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  1. #11
    Join Date
    14th May 18
    Glasgow, Scotland
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    Quote Originally Posted by John_Carrick View Post
    Thank you for a very interesting thread.

    May I ask what was the language of the Picts? I know I am going back hundreds of years further, but with the foundation of the Scotland, my understanding was the Irish Gaelic speaking Scotti and the Picts forged a Kingdom under Kenneth MacAlpin (much myth and legend about how fast and how violently this occurred).

    My understanding of Scottish historic is very high level and may be very wrong, so be gentle.
    Yes, that is the gist of it. The language is known today as Pictish. In 843 AD, Kenneth MacAlpin took control of Pictland and both the Gaelic kingdom and the Pict kingdom merged to form the Kingdom of Alba. Pictish lands were completely Gaelic-speaking by 900 AD, Pictish now was extinct. Alba would take part of the English kingdom in 1018, and Strathclyde in 1020. Cumbric-speaking people from Strathclyde were completely Gaelic speaking by the start of the 12th Century. This never happened in the English-speaking part as they were allowed to keep their own language, this Northern variety of English was soon to become the Scots language.

    Scotland then gained more ground in 1234 when the Gaelic-speaking Galloway kingdom became part of Scotland in the extreme South-West.

    Scotland then gained Orkney and Shetland in 1469. There is more to it than that but that is beyond the scope of the post.
    Last edited by PatrickHughes123; 19th July 18 at 04:37 PM.
    Official Patrick Hughes Message

  2. #12
    Join Date
    3rd November 08
    Co Antrim
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    Thank you Patrick, I find all this fascinating and must read up further when time allows.

  3. #13
    Join Date
    18th October 09
    Orange County California
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    Quote Originally Posted by John_Carrick View Post
    May I ask what was the language of the Picts?
    It's pretty clear that it was a Brythonic or P-Celtic language, related to Welsh, Cornish, Breton, and Cumbric. (Cumbria/Cambria/Cymru are all versions of these people's name for themselves.)

    In The Age Of The Picts by W A Cummins the author says:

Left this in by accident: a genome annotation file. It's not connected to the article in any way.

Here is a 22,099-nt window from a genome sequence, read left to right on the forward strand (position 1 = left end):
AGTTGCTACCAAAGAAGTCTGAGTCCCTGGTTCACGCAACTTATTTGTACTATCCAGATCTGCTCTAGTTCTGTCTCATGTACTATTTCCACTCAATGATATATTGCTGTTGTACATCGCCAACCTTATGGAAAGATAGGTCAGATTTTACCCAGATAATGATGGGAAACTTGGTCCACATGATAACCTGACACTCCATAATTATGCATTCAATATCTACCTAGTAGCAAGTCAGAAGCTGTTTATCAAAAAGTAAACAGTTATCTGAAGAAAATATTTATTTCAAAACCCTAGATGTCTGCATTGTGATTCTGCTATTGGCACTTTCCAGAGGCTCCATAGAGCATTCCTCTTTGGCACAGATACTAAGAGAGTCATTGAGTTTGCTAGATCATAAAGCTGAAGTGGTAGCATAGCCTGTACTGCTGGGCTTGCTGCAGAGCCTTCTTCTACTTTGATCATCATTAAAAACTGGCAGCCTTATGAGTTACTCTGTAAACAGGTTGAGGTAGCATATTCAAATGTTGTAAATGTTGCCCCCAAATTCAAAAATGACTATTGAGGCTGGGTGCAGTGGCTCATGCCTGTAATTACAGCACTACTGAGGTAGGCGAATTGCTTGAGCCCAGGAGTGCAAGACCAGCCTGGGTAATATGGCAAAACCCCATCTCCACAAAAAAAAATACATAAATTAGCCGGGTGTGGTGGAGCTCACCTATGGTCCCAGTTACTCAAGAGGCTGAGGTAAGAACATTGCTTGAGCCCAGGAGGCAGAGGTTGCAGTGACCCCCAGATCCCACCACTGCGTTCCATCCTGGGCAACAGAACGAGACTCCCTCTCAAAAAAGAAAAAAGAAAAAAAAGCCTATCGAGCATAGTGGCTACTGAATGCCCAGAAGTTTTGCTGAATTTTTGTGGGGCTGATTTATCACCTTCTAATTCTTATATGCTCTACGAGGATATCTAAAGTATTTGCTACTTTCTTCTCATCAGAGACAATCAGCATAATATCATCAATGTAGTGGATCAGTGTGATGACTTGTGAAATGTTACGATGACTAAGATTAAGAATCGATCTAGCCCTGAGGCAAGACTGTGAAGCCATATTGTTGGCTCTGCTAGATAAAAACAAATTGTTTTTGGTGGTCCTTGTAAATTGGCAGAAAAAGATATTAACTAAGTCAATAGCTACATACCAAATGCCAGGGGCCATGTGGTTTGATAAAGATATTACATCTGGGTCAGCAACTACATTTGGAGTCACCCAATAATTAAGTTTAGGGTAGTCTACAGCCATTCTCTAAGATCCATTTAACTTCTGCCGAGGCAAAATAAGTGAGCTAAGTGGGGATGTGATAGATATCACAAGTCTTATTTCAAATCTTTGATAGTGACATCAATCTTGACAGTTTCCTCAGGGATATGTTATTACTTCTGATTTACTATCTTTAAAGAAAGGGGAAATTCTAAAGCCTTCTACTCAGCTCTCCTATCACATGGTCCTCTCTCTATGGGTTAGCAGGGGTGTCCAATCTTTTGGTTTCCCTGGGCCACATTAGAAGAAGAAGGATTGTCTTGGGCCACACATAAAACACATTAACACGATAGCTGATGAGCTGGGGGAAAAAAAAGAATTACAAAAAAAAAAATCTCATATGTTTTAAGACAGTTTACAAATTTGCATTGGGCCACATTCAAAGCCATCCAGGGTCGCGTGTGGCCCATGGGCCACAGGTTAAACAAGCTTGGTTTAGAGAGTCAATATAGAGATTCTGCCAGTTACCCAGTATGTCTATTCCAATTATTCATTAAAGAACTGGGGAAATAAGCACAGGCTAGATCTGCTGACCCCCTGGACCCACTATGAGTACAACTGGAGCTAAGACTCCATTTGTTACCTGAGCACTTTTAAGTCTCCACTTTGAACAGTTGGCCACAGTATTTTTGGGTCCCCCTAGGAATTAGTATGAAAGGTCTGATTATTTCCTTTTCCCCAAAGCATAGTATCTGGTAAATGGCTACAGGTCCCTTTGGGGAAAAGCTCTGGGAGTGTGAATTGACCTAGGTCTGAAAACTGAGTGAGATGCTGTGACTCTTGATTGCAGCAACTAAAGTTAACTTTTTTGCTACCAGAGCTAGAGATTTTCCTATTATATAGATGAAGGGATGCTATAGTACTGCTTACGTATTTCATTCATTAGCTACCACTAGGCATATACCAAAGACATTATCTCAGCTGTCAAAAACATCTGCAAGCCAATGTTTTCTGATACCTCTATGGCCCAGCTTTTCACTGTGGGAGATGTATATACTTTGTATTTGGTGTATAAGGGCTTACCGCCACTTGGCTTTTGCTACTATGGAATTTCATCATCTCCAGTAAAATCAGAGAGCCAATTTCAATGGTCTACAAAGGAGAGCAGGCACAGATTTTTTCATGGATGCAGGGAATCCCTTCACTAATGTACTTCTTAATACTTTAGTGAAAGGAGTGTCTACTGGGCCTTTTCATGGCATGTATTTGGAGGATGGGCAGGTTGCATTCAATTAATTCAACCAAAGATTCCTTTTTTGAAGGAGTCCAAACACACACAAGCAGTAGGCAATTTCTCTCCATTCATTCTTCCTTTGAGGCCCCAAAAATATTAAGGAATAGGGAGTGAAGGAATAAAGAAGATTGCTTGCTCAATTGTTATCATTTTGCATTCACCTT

"By careful linguistic, geographical, and historical analysis, a relative chronology of place-names can be built up...

    Over much of eastern Scotland there is an important group of place-names which belongs to none of these historical incursions. Among these are some well-known names beginning with Aber... a British (Brythonic) word meaning the mouth of a river, or a confluence (which) is also a common element in Welsh place-names... and is quite distinct from its Gaelic equivalent inver-.

    The most abundant and distinctive names of this group are those beginning with Pit- … originally pett, a Pictish word meaning a piece of land, related to the Welsh peth meaning a thing, and Breton pez, a piece.
    The Gaelic equivalent cuid, meaning a portion, is quite distinct and does not appear as an element in place-names.

    There are some three hundred Pit- names with a rather well-defined distribution (which) compares closely with that of the Pictish Class II symbol stones...

    A further important fact about the Pit- names is that the second component is almost invariably of Gaelic origin.

    The language of the Picts is still open to question, and no evidence has been presented that it did not contain a Gaelic component."

    (The author doesn't present any evidence that it did.)

    I suppose by "component" the author might mean something akin to the situation in English, a Germanic language with a strong French component.

    Interesting, regarding the Gaelic/Pictish (Goidelic/Brythonic) question, is the fact that the earliest Irish lore shows hints of a Brythonic substratum, suggesting that Ireland was originally P-Celtic speaking.
    Last edited by OC Richard; 28th July 18 at 07:37 PM.
    Proud Mountaineer from the Highlands of West Virginia; son of the Revolution and Civil War; first white settlers on the Guyandotte

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